Abkhazia: “Cards” Instead of Visas for Abkhazian NGO Delegates en-route to Conference in Vilnius, Lithuania.
Abkhazian delegates refused visas and given “cards” by Lithuanian authorities after waiting for over 13 hours at Vilnius airport.
Below is an article published by Abkhazworld:
Last night a group of Abkhazian and South Ossetian representatives of non-governmental organisations arrived in Vilnius to attend an international conference under UN auspices. Unexpectedly, at the airport the delegates were refused visas in their Russian passports. As a result of the proceedings, the people were kept waiting in the arrivals’ area of Vilnius airport for thirteen hours. I contacted a delegate from Abkhazia, Roin Agrba, and a representative of the Ossetian delegation, Elona Plaeva.
- Roin, I understand that you are now in Lithuania. Can you tell me for what purpose you went there?
- We arrived here to attend an international conference, funded by the United Nations Development Programme. Invitations to the conference were issued to the three delegations: South Ossetia, Abkhazia and Georgia; three representatives from each country. The programme is very intense. But we had problems from the very first day when we flew in to Vilnius, in spite of the fact that we had in hand a letter from the Deputy Minister of Foreign Affairs, Egidijus Meylunas, with the following text: "These persons are en route to Vilnius to participate in an international conference, funded by the UN Development Programme. We ask for your cooperation and all possible assistance in connection with their journey.” There is also mention there that on 27 June Schengen visas would be issued to us at the airport. But we were kept at the airport for 13 hours, although the Georgian delegation arrived after us from Kiev, and they had their visas issued without problems. We, on the other hand, were offered only some sort of cards.
- Why were you expecting to be issued with visas only on arrival? Was there such an agreement?
- Initially, we were preparing for the necessary acquisition of visas at the embassy in Moscow, but, at the last moment, they changed the programme, and it was decided to accelerate our departure. We were told that we would be provided with visas on the spot at the airport. On the Russian side, all the customs and border-guard services let us through, since the Ministry of Foreign Affairs of Lithuania took upon itself the obligation to provide us with visas on the spot.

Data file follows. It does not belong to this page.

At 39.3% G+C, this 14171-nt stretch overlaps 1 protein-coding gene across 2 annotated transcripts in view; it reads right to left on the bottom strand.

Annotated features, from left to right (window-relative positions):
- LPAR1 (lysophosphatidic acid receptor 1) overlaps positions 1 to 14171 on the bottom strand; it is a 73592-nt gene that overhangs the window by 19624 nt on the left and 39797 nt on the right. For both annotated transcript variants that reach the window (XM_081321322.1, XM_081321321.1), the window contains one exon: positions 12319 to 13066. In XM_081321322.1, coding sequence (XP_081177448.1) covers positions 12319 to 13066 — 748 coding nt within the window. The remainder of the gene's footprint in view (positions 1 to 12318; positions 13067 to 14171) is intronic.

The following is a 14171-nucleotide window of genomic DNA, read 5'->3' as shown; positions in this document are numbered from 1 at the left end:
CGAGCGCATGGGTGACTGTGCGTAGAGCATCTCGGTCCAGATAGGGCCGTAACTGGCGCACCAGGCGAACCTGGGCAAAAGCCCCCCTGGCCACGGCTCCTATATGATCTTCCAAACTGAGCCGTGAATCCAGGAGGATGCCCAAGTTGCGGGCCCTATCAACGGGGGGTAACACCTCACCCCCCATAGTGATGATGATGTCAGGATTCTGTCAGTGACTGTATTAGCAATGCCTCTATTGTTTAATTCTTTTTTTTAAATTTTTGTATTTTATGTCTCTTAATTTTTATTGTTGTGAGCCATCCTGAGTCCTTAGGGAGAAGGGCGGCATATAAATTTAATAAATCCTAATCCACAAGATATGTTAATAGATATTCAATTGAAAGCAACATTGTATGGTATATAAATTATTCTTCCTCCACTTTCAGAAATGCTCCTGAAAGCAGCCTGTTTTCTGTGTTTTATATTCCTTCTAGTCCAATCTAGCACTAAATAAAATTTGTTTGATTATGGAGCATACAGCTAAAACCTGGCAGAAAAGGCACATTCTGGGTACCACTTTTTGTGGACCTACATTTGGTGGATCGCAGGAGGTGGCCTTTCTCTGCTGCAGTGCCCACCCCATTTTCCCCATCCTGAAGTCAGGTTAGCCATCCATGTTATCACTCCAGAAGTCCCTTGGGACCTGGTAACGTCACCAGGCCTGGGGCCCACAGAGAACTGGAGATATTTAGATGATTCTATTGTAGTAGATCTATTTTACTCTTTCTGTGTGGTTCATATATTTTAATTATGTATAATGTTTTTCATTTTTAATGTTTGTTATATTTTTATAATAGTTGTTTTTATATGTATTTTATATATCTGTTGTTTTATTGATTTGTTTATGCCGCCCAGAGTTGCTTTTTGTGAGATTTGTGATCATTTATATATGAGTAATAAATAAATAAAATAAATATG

- What was the reason for the delay exactly? Didn’t they wish to issue you with visas?
- They just gave us some sort of "cards". In their words, this is a temporary entry, and we shall have no problems. So, we are in possession of some “cards”, and it seems this was sufficient to gain us entry into the country. The issue was raised at foreign minister level – the whole of last night there were calls and the like, but no-one was able clearly to explain why we, the citizens of Russia, were denied having a visa stamped in our passports. In fact, the conference itself was threatened with a breakdown, because the two parties decided there in the airport, without leaving the area, to turn around and go back. They dissuaded us, saying that would sort out the matter. But if there will be no visa, we shall tomorrow (29, June, 2011) boycott the conference.
Now the representative of the delegation from Ossetia will speak. My name is Elona, surname Plaeva. I am the representative for Ossetia at the event. We were refused the visa stamp in our passports and were offered some kind of certificate. Earlier, according to employees of the border-controls, such visas have not been issued. The relevant order was issued by the Ministry of Foreign Affairs. All four of us are citizens of the Russian Federation. I am a resident of North Ossetia, which has no problems to do with recognition or non-recognition by the international community. I myself am a lawyer, engaged in advocacy, and I deem the issuing of such certificates to be illegal. We arrived to address global issues related to Ossetian-Georgian-Abkhazian relations, expecting that this event would be conducted without any political and other pressures. And what will become of us, if suddenly the document is lost or, let’s be frank, if it would be taken away from us? In fact, one could be charged with being illegally present on the territory of the European Union.